Kennedy Compound

100 Marchant Avenue, Hyannis Port, Massachusetts

Built from 1902, the main house was enlarged in 1929 for Joseph Patrick Kennedy, Sr. (1888-1969) and his wife Rose Elizabeth Fitzgerald (1890-1995). It is situated on the south shore of Cape Cod, facing Nantucket Sound. Two of their sons, John Fitzgerald Kennedy (1917-1963) and Robert Francis Kennedy (1925-1968) subsequently bought houses nearby and the combined six acres of waterfront property became known as the Kennedy Compound. The main house is now part of the Edward M. Kennedy Institute for the United States Senate and the other two houses are still lived in by members of the family today. It remains private property and is not open to the public....

This house is best associated with...

Joseph Patrick Kennedy Sr.

"Joe" Kennedy, U.S. Ambassador to the United Kingdom

1888-1969

John Fitzgerald Kennedy

John F. Kennedy "JFK" 35th President of the United States

1917-1963

Robert Francis Kennedy

Senator "Bobby" Kennedy, 35th United States Attorney General

1925-1968

Edward Moore Kennedy

Senator "Ted" Kennedy, "The Lion of the Senate"

1932-2009

Joe Kennedy was the patriarch of the celebrated Kennedy family. Having become a millionaire in finance, he embarked on an equally successful political career that saw him appointed by FDR as the 44th U.S. Ambassador to the United Kingdom. He would have liked to have run for President but his attempts to appease Hitler and steer both the U.K. and U.S. from war saw him recalled and his career was finished. However, his ambitions were continued through his children, most notable of whom were: Jack, 35th President of the United States; Bobby, Senator and 64th United States Attorney General; and Ted, "The Lion of the Senate". His daughter, "Kick", became the Marchioness of Hartington.

The Main House

The original structure of the main house on the compound was known only as 'the Malcolm Cottage'. Built in 1902, the seafront, white clapboard cottage with green shutters sat on grounds of 2.43-acres with its own private beach conveniently located between the Hyannis Yacht Club and the Hyannis Golf Club. From 1926, Joe rented it for summer vacations with his family. Three years later (1929), he bought the cottage for $25,000 and hired the original architect, Frank Paine of Boston, to remodel and double it in size.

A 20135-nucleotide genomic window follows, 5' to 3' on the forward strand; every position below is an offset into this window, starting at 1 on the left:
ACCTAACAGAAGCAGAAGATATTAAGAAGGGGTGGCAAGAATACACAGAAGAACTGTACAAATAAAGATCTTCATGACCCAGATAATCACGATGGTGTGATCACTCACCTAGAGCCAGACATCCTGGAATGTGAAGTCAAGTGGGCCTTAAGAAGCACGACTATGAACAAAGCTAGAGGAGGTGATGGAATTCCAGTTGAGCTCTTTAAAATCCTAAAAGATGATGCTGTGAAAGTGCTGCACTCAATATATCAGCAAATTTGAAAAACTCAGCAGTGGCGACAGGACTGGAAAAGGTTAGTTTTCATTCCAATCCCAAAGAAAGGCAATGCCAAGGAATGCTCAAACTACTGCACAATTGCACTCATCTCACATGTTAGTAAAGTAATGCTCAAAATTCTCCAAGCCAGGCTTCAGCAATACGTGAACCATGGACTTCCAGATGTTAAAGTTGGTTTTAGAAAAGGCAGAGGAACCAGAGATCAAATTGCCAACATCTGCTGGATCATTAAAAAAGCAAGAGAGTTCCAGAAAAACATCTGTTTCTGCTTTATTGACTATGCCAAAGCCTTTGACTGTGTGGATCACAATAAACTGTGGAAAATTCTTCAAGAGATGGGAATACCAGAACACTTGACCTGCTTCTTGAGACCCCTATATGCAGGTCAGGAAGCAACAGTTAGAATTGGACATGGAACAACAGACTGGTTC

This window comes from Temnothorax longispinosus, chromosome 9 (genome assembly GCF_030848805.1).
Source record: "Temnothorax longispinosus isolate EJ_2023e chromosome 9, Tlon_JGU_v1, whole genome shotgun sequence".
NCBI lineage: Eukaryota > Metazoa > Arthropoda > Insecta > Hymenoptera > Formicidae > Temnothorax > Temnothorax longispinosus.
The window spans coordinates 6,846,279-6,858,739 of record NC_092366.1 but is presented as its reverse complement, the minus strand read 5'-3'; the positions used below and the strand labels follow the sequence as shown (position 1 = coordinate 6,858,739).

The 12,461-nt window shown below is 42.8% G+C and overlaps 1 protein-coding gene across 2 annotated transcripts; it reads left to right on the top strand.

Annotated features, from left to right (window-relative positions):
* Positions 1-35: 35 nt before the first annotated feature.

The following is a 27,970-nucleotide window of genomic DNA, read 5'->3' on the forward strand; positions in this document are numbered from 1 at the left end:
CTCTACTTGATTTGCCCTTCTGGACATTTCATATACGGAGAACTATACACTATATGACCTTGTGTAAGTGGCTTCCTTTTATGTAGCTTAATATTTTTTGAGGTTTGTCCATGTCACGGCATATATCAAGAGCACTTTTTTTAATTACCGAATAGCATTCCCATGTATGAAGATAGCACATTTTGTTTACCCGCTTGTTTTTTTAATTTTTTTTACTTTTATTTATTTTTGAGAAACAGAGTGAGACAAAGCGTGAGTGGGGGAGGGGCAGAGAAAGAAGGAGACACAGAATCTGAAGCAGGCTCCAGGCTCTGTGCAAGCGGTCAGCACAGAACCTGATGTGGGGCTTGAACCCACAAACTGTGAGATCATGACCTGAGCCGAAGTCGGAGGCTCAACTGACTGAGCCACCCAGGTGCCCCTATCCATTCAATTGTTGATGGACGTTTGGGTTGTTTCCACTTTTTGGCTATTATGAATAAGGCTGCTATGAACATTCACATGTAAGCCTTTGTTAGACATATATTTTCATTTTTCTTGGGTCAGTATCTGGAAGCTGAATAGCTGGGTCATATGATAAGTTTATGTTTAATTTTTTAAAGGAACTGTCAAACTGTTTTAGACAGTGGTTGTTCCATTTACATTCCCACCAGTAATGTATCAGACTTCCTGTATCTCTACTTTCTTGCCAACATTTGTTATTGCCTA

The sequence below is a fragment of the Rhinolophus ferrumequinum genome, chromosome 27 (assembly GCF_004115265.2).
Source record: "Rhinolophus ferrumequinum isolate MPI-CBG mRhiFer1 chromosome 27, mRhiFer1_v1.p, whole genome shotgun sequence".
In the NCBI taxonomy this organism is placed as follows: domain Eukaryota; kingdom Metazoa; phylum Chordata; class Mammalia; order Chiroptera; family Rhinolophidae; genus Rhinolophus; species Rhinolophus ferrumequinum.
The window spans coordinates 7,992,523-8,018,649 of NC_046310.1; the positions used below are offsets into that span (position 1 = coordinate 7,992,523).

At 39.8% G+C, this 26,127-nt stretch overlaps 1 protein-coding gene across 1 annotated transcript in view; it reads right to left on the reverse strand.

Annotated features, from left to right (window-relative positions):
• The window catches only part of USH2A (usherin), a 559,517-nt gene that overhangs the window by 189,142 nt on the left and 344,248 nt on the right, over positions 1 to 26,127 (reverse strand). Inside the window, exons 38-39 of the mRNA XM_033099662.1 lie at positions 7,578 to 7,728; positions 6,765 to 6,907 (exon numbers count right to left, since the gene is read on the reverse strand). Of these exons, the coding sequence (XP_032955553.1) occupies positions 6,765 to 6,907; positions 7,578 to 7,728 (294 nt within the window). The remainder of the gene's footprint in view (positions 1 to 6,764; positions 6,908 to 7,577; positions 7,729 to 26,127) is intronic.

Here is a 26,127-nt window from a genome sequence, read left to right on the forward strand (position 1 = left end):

On completion, the main house became an 18-room, triple-gabled white-washed vacation home with a wrap-around porch offering a magnificent view over the ocean. Interesting features include the private movie theater in the basement (the first of its kind in New England), a wine cellar shaped as a ship's hull, and a corridor with dolls collected from the family's travels around the world. The grounds consist of lawns and gardens with a swimming pool, tennis court and boathouse. It was here that the Kennedy children spent their happiest years and developed their passions for sailing and touch-football.

The Compound

In 1956, John F. Kennedy, soon-to-be the 35th President of the United States, and his wife Jackie Lee Bouvier, purchased a smaller 12-room house at 111 Irving Avenue, slightly to the west of the main house on 1.39-acres of land. During the years leading up to his election, JFK used the compound as the base for his presidential campaign. After his election, it became his Summer White House and he spent a total of 113 days here during his tenure, including 34 weekends as opposed to just one weekend spent at his other vacation home on Palm Beach in Florida. The house is still occupied by the Kennedys today.

In 1959, Ted Kennedy purchased the adjacent property to his brother's at 109 Irving Avenue. The house has 14-rooms and stands on 1.19 acres, sharing the same garden as JFK's property. In 1961, he sold the house to his brother, Bobby, and his widow continued to divide her time between both there and Hickory Hill almost up until her death.

Several members of the Kennedy clan keep houses nearby, notably on Squaw Island. From 1982 until his death in 2009, Ted made his primary residence at the main house on the compound. After his death, it was donated by the Kennedy family to the Edward M. Kennedy Institute for the United States Senate. In 1972, the compound was designated a National Historic Landmark District and added to the National Register of Historic Places.

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Contributed by Mark Meredith on 25/10/2018 and last updated on 25/10/2020.

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